Introduction to the Reformed Agonist

Unless you are acquainted with medical terminology or are benefiting from various pharmaceutical remedies under the classification with the same name, the title of  this blog may be quite foreign to most.  Some may be familiar with the term “reformed” as it relates to theology.  However, the rather archaic term “agonist” truly describes my intention for becoming a “blogger.”  In this initial attempt at blogging I hope to stir some interest by explaining what an agonist is.

The most common usage of the term agonist today is to describe various drugs.  In this context an agonist is a substance that acts like another substance and therefore stimulates an action.  Opioids are typical examples.  The opposite of an agonist is an antagonist.  Antagonists block or contend against a substance and cause an opposite action.  Antagonist is a more familiar term, is more commonly used in our vernacular, and it usually has a negative connotation.  My intention is not to be considered one of those nasty little buggers.

The Latin origin of agonist means to contend or struggle for something.  It refers most directly to an athletic contest oriented not merely toward victory or defeat but emphasizing the importance of the struggle itself.  Even this concept may seem foreign in a culture where winning is the chief end of the means.

My daughter competed in equestrian sports when she began riding horses.  As parents, my wife and I understood that the particular discipline which she competed in, English Hunters, was judged subjectively.  For a 12 year old who had been competing in soccer and basketball,  the idea that everyone was a winner came as a bit of a new concept.  The judge was primarily observing the movement of the horse and how well that movement conformed to a preconceived model of the stereotypical English Hunter mount.  The event was competitive in the sense that there were winners and losers.  However, the objective was to make your horse do his best and not concern yourself with what others were doing.  The struggle was with yourself.  The goal was to overcome your fear, remember your training, and communicate effectively with your horse.  Most of all you should enjoy the test.  When the event was over whether or not you received a ribbon was not the point.  How well you performed could only truly be judged by those who new you and your horse intimately.  Those who had day after day seen you struggle to train, exercise, care for, teach and love your horse could truly judge your performance.  Those who had seen you fall to the ground bruised, bleeding and crying and then get back on and try again truly had the credentials to judge how well you did.  Of course, you could judge yourself but it required brutal honesty; the honesty of a true agonist.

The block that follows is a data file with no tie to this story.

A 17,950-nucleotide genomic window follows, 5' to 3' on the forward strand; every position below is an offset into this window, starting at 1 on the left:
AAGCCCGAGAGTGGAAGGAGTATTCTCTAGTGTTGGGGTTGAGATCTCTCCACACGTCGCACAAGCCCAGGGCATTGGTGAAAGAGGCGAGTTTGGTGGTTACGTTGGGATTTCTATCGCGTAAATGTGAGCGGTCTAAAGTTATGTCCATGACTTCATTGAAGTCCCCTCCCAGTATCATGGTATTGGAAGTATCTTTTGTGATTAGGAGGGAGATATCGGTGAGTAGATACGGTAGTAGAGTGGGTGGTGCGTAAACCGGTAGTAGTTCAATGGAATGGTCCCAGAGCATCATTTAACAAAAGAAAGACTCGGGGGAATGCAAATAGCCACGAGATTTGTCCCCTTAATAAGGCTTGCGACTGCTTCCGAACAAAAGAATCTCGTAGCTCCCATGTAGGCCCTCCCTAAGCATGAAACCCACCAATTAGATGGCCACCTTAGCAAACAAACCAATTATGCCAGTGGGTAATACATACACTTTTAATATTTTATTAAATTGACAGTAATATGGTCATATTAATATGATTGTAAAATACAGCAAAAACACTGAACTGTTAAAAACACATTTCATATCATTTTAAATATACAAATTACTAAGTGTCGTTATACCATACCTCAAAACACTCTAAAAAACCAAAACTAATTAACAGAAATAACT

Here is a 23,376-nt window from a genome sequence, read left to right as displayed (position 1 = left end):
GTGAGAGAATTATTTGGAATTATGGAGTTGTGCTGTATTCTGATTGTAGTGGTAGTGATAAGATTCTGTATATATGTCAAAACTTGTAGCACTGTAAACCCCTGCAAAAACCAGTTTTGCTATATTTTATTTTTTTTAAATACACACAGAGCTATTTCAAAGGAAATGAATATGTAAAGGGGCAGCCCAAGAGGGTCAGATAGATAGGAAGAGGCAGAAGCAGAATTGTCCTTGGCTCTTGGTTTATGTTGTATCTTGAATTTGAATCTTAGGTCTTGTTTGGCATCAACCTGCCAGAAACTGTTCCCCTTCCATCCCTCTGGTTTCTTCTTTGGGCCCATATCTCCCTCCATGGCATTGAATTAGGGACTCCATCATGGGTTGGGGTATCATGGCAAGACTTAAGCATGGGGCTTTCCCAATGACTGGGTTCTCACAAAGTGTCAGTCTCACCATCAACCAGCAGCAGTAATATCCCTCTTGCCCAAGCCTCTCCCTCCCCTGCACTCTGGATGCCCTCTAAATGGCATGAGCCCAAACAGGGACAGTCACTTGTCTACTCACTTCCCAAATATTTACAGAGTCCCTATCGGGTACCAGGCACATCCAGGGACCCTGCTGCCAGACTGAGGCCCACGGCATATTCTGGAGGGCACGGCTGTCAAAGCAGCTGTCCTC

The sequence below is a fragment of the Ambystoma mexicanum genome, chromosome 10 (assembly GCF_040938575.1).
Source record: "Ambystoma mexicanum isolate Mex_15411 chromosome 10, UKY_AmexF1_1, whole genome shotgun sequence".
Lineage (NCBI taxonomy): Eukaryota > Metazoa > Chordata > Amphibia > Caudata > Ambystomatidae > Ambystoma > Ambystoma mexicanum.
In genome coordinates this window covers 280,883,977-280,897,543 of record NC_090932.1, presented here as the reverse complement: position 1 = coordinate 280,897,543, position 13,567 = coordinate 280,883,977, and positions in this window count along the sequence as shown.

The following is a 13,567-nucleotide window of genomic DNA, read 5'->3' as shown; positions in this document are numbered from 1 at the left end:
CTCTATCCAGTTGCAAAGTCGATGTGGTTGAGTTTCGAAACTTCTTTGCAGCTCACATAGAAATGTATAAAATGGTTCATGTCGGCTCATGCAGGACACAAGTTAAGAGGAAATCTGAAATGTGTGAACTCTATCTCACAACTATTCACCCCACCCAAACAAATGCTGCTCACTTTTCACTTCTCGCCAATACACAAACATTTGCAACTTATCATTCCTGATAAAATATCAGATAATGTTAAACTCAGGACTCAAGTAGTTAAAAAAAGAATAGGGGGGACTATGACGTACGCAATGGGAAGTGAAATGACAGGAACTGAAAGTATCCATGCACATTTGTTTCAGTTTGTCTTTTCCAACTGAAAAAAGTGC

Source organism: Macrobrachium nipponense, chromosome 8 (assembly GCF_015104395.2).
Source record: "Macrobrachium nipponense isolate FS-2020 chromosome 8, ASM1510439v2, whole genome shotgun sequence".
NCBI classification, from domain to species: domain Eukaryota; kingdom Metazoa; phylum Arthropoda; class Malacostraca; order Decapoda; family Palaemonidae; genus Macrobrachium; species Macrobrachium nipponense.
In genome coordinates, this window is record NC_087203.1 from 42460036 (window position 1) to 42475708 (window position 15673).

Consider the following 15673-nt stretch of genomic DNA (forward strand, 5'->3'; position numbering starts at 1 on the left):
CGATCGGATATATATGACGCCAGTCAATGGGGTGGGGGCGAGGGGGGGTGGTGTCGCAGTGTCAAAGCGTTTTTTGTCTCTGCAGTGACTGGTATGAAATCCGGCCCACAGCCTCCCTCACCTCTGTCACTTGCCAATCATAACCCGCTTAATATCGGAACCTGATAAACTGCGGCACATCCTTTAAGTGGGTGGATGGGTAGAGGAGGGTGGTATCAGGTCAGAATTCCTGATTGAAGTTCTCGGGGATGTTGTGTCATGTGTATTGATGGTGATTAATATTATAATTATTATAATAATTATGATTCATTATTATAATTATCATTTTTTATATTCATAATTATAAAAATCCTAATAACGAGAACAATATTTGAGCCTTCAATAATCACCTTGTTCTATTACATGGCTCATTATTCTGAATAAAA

There are many examples that describe an agonist as it relates to performance struggles where the individual is primarily contending with their own being.  Regardless, the celebration is about the battle itself.  The true agonist would say it is not whether you win or lose but how you play the game.

Returning to the task at hand, this blog will be about an agonist who seeks to encourage and edify other agonists in the struggle that is “being a Christian.”  Emphasis is added here because there are many terms that can describe this state of being adopted children God.  Regardless of what we may call ourselves, our ultimate struggle is the same and it must be celebrated and discussed.  We must be those who are not only content to be agonists but those who derive their joy from it.

My hope is to unpack many topics along the way.  My next post may be even more foreign to some readers.  Dealing with the last first, that is “Agonist” before “Reformed,”  was purposely done so that you might not decide right from the first  post to declare me to be a heretic.  There is usually method in my madness as those who know me well can attest.


Leave a Reply

Fill in your details below or click an icon to log in: Logo

You are commenting using your account. Log Out /  Change )

Google+ photo

You are commenting using your Google+ account. Log Out /  Change )

Twitter picture

You are commenting using your Twitter account. Log Out /  Change )

Facebook photo

You are commenting using your Facebook account. Log Out /  Change )


Connecting to %s